Trademarks and domain names can be, but are not necessarily, complementary. A domain name can function as a trademark if used as a brand, e.g. if the mark is used in the upper-left banner of a page or in another emphasized way, but not if it is used solely as an “address” akin to a physical street address. So, owning a domain name does not necessarily give the owner trademark rights in the terms comprising the domain name.
Domain names are frequently a source of trademark-related conflicts, though. Registration and use of a domain name in a way that is likely to create consumer confusion with a mark owned by a third party is quite common, and can be addressed in a couple of ways for most generic top-level domain names, like .com and .net and many more. First, the trademark owner could file a lawsuit in federal or state court. Second, the trademark owner can use an administrative dispute proceeding: the Uniform Domain Name Dispute Resolution Policy (“UDRP”). All registrants of generic top-level domains agree to UDRP proceedings as a condition of registration.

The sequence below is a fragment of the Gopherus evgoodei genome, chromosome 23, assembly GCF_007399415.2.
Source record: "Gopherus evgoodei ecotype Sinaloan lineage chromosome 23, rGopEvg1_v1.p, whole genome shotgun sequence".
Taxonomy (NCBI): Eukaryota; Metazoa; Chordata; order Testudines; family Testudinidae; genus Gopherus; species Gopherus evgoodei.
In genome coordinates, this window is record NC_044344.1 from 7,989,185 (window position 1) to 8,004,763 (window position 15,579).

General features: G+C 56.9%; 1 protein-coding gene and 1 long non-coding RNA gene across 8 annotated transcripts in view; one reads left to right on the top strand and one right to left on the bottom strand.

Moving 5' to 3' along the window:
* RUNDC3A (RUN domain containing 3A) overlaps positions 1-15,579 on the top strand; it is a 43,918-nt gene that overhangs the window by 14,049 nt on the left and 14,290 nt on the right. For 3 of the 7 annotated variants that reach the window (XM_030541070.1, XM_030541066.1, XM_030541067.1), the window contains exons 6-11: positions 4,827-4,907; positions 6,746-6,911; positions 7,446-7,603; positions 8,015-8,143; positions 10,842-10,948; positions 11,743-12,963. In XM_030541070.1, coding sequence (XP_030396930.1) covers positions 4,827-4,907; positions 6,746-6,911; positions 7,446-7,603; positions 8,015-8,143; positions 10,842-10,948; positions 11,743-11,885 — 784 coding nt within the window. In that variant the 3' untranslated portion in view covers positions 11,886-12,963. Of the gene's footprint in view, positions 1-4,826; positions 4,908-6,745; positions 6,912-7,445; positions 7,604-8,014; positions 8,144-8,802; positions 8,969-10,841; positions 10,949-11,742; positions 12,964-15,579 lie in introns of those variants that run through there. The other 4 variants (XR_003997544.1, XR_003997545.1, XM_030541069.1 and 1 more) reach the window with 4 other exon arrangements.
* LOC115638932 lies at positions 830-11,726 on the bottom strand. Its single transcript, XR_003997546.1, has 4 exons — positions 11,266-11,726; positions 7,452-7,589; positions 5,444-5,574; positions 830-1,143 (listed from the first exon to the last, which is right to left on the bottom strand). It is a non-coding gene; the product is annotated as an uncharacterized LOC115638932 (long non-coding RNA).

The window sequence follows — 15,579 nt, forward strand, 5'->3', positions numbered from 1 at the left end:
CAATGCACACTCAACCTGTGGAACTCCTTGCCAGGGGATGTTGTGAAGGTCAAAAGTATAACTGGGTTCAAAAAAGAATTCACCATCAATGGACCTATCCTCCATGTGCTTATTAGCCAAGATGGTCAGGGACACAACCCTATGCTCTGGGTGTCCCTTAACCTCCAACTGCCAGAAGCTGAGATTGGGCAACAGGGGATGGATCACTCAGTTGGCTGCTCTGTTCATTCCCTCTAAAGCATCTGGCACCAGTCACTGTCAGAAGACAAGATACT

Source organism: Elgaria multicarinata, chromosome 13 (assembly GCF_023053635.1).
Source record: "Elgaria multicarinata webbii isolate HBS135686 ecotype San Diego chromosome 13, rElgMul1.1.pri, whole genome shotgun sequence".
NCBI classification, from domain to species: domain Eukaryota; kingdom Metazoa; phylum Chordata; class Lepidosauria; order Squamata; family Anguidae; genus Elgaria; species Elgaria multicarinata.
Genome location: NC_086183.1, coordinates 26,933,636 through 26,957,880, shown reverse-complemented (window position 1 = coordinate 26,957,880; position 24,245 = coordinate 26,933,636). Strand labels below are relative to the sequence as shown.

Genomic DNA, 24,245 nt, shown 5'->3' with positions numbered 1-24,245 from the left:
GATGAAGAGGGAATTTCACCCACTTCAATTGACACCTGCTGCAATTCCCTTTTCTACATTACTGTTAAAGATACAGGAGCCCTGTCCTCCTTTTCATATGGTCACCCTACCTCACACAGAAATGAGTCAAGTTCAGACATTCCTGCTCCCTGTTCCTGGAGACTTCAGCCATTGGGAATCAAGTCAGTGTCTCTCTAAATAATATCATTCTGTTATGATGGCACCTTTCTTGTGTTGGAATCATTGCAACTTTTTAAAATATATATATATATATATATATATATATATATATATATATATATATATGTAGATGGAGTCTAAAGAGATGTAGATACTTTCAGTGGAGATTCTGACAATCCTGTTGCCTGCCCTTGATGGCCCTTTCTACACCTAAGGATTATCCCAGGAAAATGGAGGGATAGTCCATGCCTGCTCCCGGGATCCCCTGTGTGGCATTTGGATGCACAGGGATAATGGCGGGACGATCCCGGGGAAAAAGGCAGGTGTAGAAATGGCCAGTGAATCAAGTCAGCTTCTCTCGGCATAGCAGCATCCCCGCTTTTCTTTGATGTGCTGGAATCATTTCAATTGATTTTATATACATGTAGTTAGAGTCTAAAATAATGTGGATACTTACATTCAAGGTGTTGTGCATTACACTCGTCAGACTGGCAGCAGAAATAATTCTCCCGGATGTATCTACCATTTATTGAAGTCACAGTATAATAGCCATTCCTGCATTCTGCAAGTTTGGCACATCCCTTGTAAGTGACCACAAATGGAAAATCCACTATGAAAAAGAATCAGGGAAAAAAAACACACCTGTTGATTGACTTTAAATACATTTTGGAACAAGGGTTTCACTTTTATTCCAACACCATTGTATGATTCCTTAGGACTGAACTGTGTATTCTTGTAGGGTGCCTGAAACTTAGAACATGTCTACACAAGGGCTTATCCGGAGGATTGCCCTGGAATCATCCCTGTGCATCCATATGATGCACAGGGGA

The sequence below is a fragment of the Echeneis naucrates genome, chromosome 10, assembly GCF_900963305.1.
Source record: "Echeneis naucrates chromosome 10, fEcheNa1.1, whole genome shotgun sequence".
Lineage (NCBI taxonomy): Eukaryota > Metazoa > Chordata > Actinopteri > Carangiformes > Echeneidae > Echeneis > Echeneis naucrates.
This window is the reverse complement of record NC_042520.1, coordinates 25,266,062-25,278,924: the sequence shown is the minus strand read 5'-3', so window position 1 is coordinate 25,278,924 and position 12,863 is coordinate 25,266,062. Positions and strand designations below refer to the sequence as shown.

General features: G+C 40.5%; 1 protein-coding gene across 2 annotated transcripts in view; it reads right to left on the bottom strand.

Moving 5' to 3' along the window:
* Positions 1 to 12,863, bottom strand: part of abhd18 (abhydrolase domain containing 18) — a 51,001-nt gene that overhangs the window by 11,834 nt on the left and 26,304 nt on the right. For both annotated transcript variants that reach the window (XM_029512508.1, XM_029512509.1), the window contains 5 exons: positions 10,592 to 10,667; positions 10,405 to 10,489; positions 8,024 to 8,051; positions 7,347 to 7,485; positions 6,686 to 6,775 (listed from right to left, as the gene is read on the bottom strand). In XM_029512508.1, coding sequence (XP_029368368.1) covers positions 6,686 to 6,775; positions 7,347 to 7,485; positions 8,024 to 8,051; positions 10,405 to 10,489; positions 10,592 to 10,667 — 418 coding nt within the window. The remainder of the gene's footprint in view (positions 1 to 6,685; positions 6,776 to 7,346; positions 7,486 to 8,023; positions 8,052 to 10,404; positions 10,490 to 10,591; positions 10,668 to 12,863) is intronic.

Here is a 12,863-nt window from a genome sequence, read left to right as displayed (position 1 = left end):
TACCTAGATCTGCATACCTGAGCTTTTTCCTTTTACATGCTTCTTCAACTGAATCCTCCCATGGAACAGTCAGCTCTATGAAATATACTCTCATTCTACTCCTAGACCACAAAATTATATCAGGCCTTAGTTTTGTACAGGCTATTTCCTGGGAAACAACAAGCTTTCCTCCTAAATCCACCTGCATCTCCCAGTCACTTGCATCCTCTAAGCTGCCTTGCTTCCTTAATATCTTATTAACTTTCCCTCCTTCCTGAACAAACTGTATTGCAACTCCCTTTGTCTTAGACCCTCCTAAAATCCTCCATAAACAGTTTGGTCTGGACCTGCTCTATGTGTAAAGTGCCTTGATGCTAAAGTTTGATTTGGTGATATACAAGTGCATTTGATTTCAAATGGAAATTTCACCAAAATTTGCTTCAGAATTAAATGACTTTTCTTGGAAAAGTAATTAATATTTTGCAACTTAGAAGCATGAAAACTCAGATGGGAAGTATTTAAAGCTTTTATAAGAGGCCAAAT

To prevail in a UDRP proceeding, the complainant needs to show that it had rights in a mark that predate the current registrant’s ownership of the domain name, that the domain name is “confusingly similar” to the mark, that the registrant has no “rights or legitimate interests” in the domain name, and that the domain name was registered and is being used in good faith. “Bad faith” can be shown in a variety of fact patterns, the most common of which are “pay per click” ads advertising for competitors of the brand owner.